moong dal with slivers of ginger

8th April 2021

This soup is inspired by a recipe posted many years back, this version uses dal that is lighter and easier to digest – whole moong (green mung bean) and split yellow moong (which is the whole moong that has been skinned and split – see photo below).

It can be served as a soup with chapati, bread or rice and a simple vegetable palya (adding less water for a thicker consistency).

~ late evening walk in S Pedro de Sintra

I live in a village called São Pedro de Sintra, just on the outskirts of the historic city centre of Sintra. It is surrounded by history and character, with many old palaces and castles meandering up and down cobblestone roads and tall trees. I walk out my door and, within 5 minutes, enter a majestic forest and the beauty of the Mountain.

I try to walk daily and find exercise a soothing medicine; my sleep is better, and my mind is calmer with fewer thoughts. There is a deep sense of well-being and wonder when in nature.

Nature brings gratitude and opens the heart.

moong dal with slivers of ginger

Preparation 30 – 40 mins

Serves 3 – as a soup or 2 – as a dal


½ cup/100g split moong beans (split yellow dal)

¼ cup/50g whole moong dal (mung beans)

6 – 7 cups water

1-inch thick knob fresh ginger peeled and cut into skinny slivers

1 medium /120g carrot, chopped

¼ tsp turmeric powder


2 Tbsp ghee – divided

½ tsp mustard seeds

1 heaped tsp cumin seeds

⅛ tsp asafoetida powder

1 small fresh mild green/red chilli, seeded and cut into slivers

8 – 10 curry leaves

¼ cup coriander leaves, chopped

juice of ½ lemon

1 tsp fine rock salt


1.  In a large pot, rinse the dal until the water runs clear, drain, add the water, bring to boil, skim off the foam that collects on the surface, then add the carrot, ginger, turmeric and 1 teaspoon ghee.

2.  Gently boil, uncovered, until the dal is soft and broken down; approximately 30 mins. Add more water if needed.


3.  Heat remaining ghee, add mustard seed, and fry until they turn grey and pop; then add the cumin, asafoetida and chilli; fry until fragrant and golden; add curry leaves; fry for a few seconds, then add to the dal.

4.  Stir in the salt, lemon juice and coriander. Taste, and add more salt or lemon as needed.

When serving, garnish with fresh coriander and drizzle with ghee.

mixed dal soup & a goose called kangaroo

11th July 2010

Summer is here in Israel and it is so very, very hot. I  pick all the vegetables that I need for the day from the garden in the early morning. Everything looks fresh, green and moist from the early morning watering and the soft, early morning temperatures.  This is also the time before the harshness of the sun wilts everything.  I have been spending a lot of dedicated, late afternoons in the garden giving it all its tender, nurturing attention it needs and in return, it has given me so much wonderful abundance in so many ways.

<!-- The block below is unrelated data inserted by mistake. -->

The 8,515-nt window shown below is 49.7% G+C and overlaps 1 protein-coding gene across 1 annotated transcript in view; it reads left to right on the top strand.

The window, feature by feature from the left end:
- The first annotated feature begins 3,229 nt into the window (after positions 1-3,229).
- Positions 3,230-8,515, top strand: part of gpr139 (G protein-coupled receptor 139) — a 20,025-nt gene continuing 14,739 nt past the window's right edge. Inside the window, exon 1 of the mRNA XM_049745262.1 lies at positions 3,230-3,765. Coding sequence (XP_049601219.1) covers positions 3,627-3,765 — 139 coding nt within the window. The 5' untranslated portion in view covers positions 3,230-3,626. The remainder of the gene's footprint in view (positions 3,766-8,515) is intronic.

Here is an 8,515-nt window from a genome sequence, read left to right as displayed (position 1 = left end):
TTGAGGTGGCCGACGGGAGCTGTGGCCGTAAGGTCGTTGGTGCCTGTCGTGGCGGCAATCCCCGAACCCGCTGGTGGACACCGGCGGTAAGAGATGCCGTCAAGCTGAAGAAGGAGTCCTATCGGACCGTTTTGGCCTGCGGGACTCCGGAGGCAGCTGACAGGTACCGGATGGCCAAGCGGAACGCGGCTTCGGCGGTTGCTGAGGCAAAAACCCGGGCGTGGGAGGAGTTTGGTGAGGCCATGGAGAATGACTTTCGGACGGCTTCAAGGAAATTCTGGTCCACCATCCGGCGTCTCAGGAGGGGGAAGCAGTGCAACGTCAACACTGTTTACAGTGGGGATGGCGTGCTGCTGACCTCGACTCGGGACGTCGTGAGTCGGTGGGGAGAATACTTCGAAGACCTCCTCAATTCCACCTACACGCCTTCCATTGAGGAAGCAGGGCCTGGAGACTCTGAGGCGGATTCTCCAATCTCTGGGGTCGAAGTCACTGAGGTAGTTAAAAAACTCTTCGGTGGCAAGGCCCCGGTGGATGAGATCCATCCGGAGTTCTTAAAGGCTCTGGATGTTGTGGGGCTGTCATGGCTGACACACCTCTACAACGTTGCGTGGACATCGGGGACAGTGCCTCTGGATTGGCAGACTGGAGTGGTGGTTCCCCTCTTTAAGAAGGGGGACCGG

If I blink, my zucchini and cucumbers double in size.  I have an absolute tangle of many red, happy, plump tomatoes smiling at me from their vines.  My favourites are the yellow teardrop tomatoes that add a glorious colour to a salad.  Lots of kale, parsley, silverbeet, swiss chard, baby corn and big corn, as well.  The peppermint and mint have just gone crazy.  Basil, the green and purple variety.  Snake beans and French.  Big round balls of melon.  Red and green capsicum. Chamomile, that I dried the other day.  And so much more hiding away.  I have managed to keep the lettuces growing by planting them in the shade of other plants or under the many colourful flowers that peek out amongst the vegetables.  And, of course, there are the sunflowers that….well, they are just the sun themselves.

This is our goose who has a soft spot for my son.  My son named him `kangaroo´ because he was born just after we had come back from a holiday in Australia.

IMG_1358 IMG_1336 IMG_1360

mixed dal soup with slivers of ginger

Serves 6

This mixed dal was inspired by a recipe from ‘The Vegetarian Table’ by Yamuna Devi.  I was actually following the recipe when I discovered I had misinterpreted the dal she used and instead created a different version which I love.  Its flavours centre on equal portions of three dal – whole mung dal, yellow toor dal and green split pea.  Simple and nutritious.  Hearty and clean.  It can be served as a soup or as a dal served with rice.  What I like most about this mixed dal soup is the slivers of ginger and its unique lemony taste.  The ginger gives á nice warm surprise when you bite into them.